Let me just say a few words about productivity. I've been hearing a lot about it recently. There's a million tips out there for how to be productive if you're working from home right now. There seems to be a line of thinking that if you are working from home right now, you have a whole lot of free time and should also be learning a new skill or otherwise improving yourself. Then there are those of us who have about twice as much to do, now that we're working from home. And I know plenty of people who can't work from home, and many who are working even harder at their away-from-home jobs right now.

So, yeah, here's what I think about all this conversation about productivity: you do what you have to or are able to do, and I will do what I'm able to, and maybe we can quit trying to tell each other how we're supposed to be doing this thing that none of us have ever dealt with before.

Oh, and I made myself some earrings yesterday because being creative feels like a better thing than trying to be productive all the time.

I wonder what it would be like if we could talk about how to "be" more and how to "do" less. What do you think?

Wednesday, April 22, 2020

Learning to Be Loved

Last night, I was part of a wonderful conversation about vocational discernment, led by Grant Swanson of Garrett-Evangelical Theological Seminary. Now, honestly, I'm at a point where I can really get into talking about vocational discernment because I am at a good place right now. Working in campus ministry has been a goal for a long time and, while I am certainly by no means perfect at what I do, I feel like I am in a place where God has been calling me to be for a long time. It is amazing to feel this way! For years, though, I knew the frustration and pain of feeling like I kind of knew where God wanted me to be, but I didn't have any idea how I would ever get there. Suffice it to say, I know the joy and trial that vocational discernment can be!

We worked on 4 different questions during this conversation, and the first one was to determine a 6-word personal mission statement. If you know much about me, you know that I have a B.A. and an M.A. in English, and that I rarely ever say things in as few words as possible! Telling the "short version" of a story is a pretty foreign concept to me! How can I say anything in only 6 words???? Well, I did, though. I did what I was told to do (because I am also a rule follower), and this is what I came up with: "Learning to be loved by God." It seems kind of incomplete--because 6 words is not a lot of words!--but it is also a truth that I've been working on for some time. It probably sounds weird: how does someone learn to be loved by someone else?? It seems kind of like a basic recognition that I am missing: why can't this person who espouses God's love for all people just know that she is also loved by God? Well, I'd rather not get into all of the answers to that question right now. If you read very far down this blog, you'll probably find some answers. What I want to say is that I think this has always been one of my greatest challenges, and right now, when everything has been turned upside-down, it's even more essential. I cannot do everything I would normally do. There are days I feel like I am failing at both paid jobs I have and all the other "jobs" I try to do on a daily basis right now. And when I get that way, everything feels like it's going to fall apart and maybe I am just a waste of space. So, from here on out, now that I have identified this mission statement, I'm going to pursue it with all I am. I may never be perfect at anything, but maybe I can stop trying for that and start living more like I'm loved. After all, learning how deeply one is loved loved may just be a key to learning to love others more deeply.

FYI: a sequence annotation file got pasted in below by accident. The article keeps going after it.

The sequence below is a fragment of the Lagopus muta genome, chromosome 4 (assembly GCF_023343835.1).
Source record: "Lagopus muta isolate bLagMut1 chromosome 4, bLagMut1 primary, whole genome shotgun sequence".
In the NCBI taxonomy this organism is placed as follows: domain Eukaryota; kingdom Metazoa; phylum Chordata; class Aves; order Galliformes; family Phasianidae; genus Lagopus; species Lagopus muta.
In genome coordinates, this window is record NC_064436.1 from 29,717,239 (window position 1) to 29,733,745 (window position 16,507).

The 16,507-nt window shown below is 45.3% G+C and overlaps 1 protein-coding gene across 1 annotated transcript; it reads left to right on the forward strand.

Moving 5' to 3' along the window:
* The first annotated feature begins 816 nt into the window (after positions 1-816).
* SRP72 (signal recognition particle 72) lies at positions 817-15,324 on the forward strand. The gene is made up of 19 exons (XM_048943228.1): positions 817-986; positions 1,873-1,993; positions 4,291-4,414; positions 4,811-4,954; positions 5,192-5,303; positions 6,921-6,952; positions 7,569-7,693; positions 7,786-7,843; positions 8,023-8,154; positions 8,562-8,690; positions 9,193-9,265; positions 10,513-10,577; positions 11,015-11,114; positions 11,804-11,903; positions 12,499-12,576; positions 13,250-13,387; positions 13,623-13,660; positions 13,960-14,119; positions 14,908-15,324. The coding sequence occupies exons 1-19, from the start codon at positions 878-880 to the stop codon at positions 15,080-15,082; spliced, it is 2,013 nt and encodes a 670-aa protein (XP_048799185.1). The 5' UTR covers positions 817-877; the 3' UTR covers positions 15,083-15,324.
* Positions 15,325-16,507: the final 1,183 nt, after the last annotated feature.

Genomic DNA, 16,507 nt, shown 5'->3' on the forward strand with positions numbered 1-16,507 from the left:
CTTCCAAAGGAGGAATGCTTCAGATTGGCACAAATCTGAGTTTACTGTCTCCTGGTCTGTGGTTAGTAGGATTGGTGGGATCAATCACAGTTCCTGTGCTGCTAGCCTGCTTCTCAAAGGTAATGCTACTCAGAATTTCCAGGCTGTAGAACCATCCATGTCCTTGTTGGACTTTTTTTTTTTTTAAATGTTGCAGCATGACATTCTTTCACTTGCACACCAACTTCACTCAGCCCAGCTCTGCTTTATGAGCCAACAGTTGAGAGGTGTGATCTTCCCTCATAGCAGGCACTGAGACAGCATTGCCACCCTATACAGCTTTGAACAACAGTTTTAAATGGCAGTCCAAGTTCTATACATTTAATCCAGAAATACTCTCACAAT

Tuesday, April 21, 2020

Looking for Hope

One of the most difficult parts of this pandemic for me is the prohibition against being with other people. While I am so thankful that I have a home and a family and jobs that allow me to work from home, I miss being able to gather with other people for worship and socialization. (Even though I'm an introvert, I do enjoy being with other people sometimes!!) I highly value community, and I am missing that a lot. Online meetings are good, and the best we can do right now, but I miss being in the physical presence of others.

But there's something going on that makes me feel better and reminds me that community still happens, even if it doesn't look like what I'm used to. I have no idea where this started, but I am loving the hearts that people are putting up in their windows. It makes me feel like we might all be connected, even from our own separate spaces. Even though I don't know the people who live in these houses, I am thankful that they would tape up paper hearts in their windows, that they would reach out to the rest of the world in this little way. It gives me hope. It makes me feel like we are together, even though we're apart right now.


How are you finding hope right now?